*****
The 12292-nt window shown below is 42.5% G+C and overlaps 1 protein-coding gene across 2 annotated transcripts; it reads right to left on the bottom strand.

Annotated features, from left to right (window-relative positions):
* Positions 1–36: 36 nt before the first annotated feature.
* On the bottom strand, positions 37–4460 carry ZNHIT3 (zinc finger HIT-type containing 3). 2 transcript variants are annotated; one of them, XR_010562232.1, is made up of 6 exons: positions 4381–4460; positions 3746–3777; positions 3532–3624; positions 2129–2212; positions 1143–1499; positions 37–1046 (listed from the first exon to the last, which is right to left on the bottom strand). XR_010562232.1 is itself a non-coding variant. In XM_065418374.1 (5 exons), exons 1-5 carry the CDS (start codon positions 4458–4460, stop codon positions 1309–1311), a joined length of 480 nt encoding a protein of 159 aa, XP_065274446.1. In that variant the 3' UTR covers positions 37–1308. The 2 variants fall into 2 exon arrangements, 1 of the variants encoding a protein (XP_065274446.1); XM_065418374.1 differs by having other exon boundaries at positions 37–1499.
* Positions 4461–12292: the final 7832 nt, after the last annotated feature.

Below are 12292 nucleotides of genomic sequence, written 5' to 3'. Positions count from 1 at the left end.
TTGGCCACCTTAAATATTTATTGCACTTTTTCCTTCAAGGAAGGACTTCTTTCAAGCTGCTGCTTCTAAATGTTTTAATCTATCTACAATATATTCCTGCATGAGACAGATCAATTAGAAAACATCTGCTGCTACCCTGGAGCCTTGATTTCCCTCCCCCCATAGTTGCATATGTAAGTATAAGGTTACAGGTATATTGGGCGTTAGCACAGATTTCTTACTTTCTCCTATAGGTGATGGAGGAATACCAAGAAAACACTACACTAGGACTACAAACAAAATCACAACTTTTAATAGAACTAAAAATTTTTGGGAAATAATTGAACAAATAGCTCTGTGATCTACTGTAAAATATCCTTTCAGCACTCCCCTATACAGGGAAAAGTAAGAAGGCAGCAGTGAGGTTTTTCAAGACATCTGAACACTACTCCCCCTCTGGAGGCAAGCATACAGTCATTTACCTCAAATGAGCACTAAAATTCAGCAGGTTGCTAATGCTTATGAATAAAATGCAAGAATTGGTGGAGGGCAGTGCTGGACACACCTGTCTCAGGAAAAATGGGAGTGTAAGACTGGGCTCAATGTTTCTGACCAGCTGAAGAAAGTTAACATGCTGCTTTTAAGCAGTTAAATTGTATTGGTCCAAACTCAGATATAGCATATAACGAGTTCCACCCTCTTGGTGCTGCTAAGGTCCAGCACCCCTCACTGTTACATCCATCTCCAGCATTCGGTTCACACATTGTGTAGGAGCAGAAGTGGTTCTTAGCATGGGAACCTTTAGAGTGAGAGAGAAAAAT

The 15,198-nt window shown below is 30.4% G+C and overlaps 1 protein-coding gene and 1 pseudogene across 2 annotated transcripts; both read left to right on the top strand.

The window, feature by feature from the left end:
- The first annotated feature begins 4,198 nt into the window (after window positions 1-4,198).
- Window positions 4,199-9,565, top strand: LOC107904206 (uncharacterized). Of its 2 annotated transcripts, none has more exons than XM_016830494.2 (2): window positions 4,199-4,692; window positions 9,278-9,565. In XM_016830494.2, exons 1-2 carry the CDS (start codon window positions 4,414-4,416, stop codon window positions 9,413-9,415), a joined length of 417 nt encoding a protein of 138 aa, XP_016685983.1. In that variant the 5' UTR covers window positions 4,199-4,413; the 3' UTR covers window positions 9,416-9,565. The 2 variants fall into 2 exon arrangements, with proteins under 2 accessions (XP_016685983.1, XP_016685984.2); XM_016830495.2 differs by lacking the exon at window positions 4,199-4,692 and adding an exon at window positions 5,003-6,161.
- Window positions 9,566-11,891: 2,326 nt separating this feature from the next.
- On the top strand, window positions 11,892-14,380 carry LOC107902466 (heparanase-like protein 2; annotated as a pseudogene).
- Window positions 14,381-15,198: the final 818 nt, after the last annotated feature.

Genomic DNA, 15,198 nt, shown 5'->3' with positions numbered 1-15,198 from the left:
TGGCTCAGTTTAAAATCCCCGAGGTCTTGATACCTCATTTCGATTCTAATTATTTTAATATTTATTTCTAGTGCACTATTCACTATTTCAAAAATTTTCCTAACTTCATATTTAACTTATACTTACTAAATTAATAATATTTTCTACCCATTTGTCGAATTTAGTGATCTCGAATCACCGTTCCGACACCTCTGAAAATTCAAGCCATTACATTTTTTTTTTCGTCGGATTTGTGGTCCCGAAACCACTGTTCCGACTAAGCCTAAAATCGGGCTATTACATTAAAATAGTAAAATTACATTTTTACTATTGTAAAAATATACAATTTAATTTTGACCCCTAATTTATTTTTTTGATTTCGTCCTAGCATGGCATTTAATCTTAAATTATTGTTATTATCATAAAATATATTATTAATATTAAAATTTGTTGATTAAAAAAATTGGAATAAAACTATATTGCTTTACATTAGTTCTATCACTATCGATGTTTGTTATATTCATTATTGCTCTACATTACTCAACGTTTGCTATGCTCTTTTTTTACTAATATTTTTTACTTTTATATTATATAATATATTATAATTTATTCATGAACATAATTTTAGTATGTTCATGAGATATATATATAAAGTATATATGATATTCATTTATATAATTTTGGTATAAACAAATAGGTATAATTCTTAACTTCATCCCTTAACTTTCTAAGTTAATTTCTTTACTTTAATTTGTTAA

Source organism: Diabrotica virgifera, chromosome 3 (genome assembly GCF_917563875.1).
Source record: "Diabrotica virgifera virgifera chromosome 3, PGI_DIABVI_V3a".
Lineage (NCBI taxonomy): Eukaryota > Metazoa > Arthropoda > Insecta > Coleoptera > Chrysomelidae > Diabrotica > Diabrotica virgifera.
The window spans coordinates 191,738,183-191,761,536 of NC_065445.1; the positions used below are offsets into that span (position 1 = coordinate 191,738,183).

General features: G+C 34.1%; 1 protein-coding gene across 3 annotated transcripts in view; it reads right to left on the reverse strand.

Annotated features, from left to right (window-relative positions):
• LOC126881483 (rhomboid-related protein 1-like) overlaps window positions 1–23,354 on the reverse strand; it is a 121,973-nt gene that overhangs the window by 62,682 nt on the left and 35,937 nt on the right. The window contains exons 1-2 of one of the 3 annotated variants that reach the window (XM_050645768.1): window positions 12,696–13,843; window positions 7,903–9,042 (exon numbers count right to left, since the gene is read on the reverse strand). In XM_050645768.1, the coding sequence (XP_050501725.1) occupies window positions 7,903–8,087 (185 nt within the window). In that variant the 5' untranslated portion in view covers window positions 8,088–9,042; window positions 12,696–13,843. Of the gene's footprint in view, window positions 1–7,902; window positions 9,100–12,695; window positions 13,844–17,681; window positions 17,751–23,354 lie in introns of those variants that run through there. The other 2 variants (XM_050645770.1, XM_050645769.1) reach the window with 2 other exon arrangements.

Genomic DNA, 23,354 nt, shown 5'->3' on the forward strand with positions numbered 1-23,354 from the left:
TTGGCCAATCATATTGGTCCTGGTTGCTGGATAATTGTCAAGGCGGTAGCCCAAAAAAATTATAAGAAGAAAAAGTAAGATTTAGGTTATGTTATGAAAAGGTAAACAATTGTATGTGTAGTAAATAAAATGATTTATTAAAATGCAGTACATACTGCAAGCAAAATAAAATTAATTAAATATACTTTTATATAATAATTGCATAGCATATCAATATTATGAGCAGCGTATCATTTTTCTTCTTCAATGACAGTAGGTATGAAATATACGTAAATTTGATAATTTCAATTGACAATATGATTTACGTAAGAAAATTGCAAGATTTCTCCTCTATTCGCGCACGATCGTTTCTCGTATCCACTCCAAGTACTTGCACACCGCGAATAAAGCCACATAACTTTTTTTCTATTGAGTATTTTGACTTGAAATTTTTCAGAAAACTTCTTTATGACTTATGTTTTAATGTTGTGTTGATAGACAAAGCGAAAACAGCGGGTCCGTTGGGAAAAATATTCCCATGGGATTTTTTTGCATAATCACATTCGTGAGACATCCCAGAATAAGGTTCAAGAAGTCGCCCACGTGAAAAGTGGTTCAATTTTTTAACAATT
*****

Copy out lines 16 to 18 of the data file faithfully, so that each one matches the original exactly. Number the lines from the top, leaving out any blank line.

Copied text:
TGGCTCAGTTTAAAATCCCCGAGGTCTTGATACCTCATTTCGATTCTAATTATTTTAATATTTATTTCTAGTGCACTATTCACTATTTCAAAAATTTTCCTAACTTCATATTTAACTTATACTTACTAAATTAATAATATTTTCTACCCATTTGTCGAATTTAGTGATCTCGAATCACCGTTCCGACACCTCTGAAAATTCAAGCCATTACATTTTTTTTTTCGTCGGATTTGTGGTCCCGAAACCACTGTTCCGACTAAGCCTAAAATCGGGCTATTACATTAAAATAGTAAAATTACATTTTTACTATTGTAAAAATATACAATTTAATTTTGACCCCTAATTTATTTTTTTGATTTCGTCCTAGCATGGCATTTAATCTTAAATTATTGTTATTATCATAAAATATATTATTAATATTAAAATTTGTTGATTAAAAAAATTGGAATAAAACTATATTGCTTTACATTAGTTCTATCACTATCGATGTTTGTTATATTCATTATTGCTCTACATTACTCAACGTTTGCTATGCTCTTTTTTTACTAATATTTTTTACTTTTATATTATATAATATATTATAATTTATTCATGAACATAATTTTAGTATGTTCATGAGATATATATATAAAGTATATATGATATTCATTTATATAATTTTGGTATAAACAAATAGGTATAATTCTTAACTTCATCCCTTAACTTTCTAAGTTAATTTCTTTACTTTAATTTGTTAA

Source organism: Diabrotica virgifera, chromosome 3 (genome assembly GCF_917563875.1).
Source record: "Diabrotica virgifera virgifera chromosome 3, PGI_DIABVI_V3a".